The different world is colliding with the old, normal world as sports are on the doorstep of return. Canada sent the Toronto Blue Jays packing to Pittsburgh, Pittsburgh sent me packing to Toronto to cover the Pittsburgh Penguins, baseball is back with loose rules and testing problems. At the same time, hockey prepares for a giant bubble with board games, golf outings, and the weirdest Stanley Cup presentation in the history of a trophy, which was once upon a time lost to an old lady’s garden as a flower pot.
Worlds colliding. We’ll see if a George divided against itself can stand (Seinfeld reference).
The Pittsburgh Penguins are as tricky to read as wallpaper in the NHL return. They could be out by Aug. 7, or they could be playing on Oct. 2.
6 Penguins One-Timers
1. The Penguins achieved the fourth-best record in the league at the All-Star break, and they did so with rigid systemic play and overwhelming effort. When the Penguins are on their game and function as a unit, their speed and skill make them a top-five team
2. Evgeni Malkin was THE primary factor in the Penguins surge
There wasn’t a better player in the NHL from November through January. Malkin’s work with Jake Guentzel at even strength yielded more goals (21) than Crosby’s work with Guentzel (13).
Malkin’s game was better than it has been since 2012 when he won the Hart Trophy.
If the Penguins have a chance to advance past Round One against the best teams in the NHL, which includes Tampa Bay, Washington, and Boston, Sidney Crosby AND Malkin must be healthy and on their games.
3. The unique 24-team NHL return format could give the Penguins a much easier opponent in Round Two than in Round One. Here’s how: If the Penguins win Round One against one of the top four teams which earned the bye, and one of the three other top teams are upset, the Penguins would be the second seed and thus get to play one of the organizations which would have finished in the wild-card or even outside the wild-card.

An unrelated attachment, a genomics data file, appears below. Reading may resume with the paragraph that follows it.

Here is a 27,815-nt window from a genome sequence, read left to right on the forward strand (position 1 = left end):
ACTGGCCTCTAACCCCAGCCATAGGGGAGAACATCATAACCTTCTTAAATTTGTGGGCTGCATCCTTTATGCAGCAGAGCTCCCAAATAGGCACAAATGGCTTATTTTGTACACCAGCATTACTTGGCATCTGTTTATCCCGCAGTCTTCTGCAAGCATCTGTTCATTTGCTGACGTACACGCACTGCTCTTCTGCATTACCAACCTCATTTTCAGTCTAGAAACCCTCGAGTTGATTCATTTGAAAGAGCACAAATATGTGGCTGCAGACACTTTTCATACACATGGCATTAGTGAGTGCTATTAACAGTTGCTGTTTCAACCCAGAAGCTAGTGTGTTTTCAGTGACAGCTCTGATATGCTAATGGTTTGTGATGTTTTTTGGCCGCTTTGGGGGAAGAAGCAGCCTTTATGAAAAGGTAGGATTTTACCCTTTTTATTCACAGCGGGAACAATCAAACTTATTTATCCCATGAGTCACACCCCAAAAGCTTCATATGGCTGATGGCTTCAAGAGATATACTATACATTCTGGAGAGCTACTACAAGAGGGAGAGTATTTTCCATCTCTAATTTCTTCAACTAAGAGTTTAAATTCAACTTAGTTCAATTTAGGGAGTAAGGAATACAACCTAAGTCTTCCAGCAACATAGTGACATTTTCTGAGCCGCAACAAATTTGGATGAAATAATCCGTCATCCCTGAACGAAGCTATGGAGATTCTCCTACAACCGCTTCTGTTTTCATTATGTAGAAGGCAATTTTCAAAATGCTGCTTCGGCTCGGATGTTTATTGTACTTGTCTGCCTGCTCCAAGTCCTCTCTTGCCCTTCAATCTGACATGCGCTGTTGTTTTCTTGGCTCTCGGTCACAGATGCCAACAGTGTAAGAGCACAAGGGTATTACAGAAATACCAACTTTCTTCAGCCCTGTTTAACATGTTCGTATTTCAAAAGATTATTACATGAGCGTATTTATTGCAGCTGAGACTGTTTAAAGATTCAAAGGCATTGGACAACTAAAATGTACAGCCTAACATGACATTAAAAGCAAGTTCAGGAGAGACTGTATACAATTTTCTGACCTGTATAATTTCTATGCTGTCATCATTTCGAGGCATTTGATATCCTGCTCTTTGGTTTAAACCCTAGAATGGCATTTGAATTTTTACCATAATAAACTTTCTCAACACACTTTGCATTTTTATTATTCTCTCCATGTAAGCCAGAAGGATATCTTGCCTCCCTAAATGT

However, winning Round One will be a stiff task as they could draw one of the best teams in the NHL. If they lost, it would count as their second straight first-round loss, too.
If there are no upsets, the Penguins could have the most hardened path to the Stanley Cup, ever as they might have to defeat the top four teams in the league. Imagine beating the Montreal Canadiens, then facing Tampa Bay, Boston, Washington, and St. Louis in succession.
4. Patric Hornqvist was a hammer and will be a potent power against Montreal.
In PHN’s video review of the Penguins vs. Montreal season series, it became clear Montreal could not defend Hornqvist, especially in the crease area.
“Patric is a big part of this team. You can always tell when he’s on the ice,” Penguins defenseman Chad Ruhwedel said on Wednesday. “He’s a really vocal guy. He’s a good guy to have around all the time.”
If Jared McCann and Patrick Marleau can get the puck to the net as the Penguins third line, Hornqvist could have a few markers Hornqvist was also one of the few Penguins who showed heart and pushback against the New York Islanders in the Penguins Round One loss last season.
“McCann can really fly, and he shoots the puck harder than anyone on the team,” Hornqvist said on Wednesday. “We have to make sure he gets the puck as much as he can in the middle, and try to feed my and (Marleau) on the side, play a lot of cycle game and take it to the net.”
Montreal doesn’t have a counter to that tactic with Hornqvist.
5. Also, the more film we watched, the more it became apparent the defensive pairing most at risk of being burned by the Montreal Canadiens was not the Jack Johnson – Justin Schultz combo, but the Marcus Pettersson – John Marino pair. Pettersson likes to hug the blue line and cut down the gaps, but Montreal is also quick. Montreal could get the edge on Pettersson, which scrambled the defense.
Against some teams, Johnson’s soft gaps at the blue line hurt the defense. Against the speed teams, Pettersson’s aggressive stance can be a detriment.
6. Reports from Montreal suggest Carey Price has been brilliant in camp. If that’s true, the Pittsburgh Penguins will need to own the puck. A scoring chance advantage or puck possession edge won’t be enough. The Penguins will need to dominate those stats.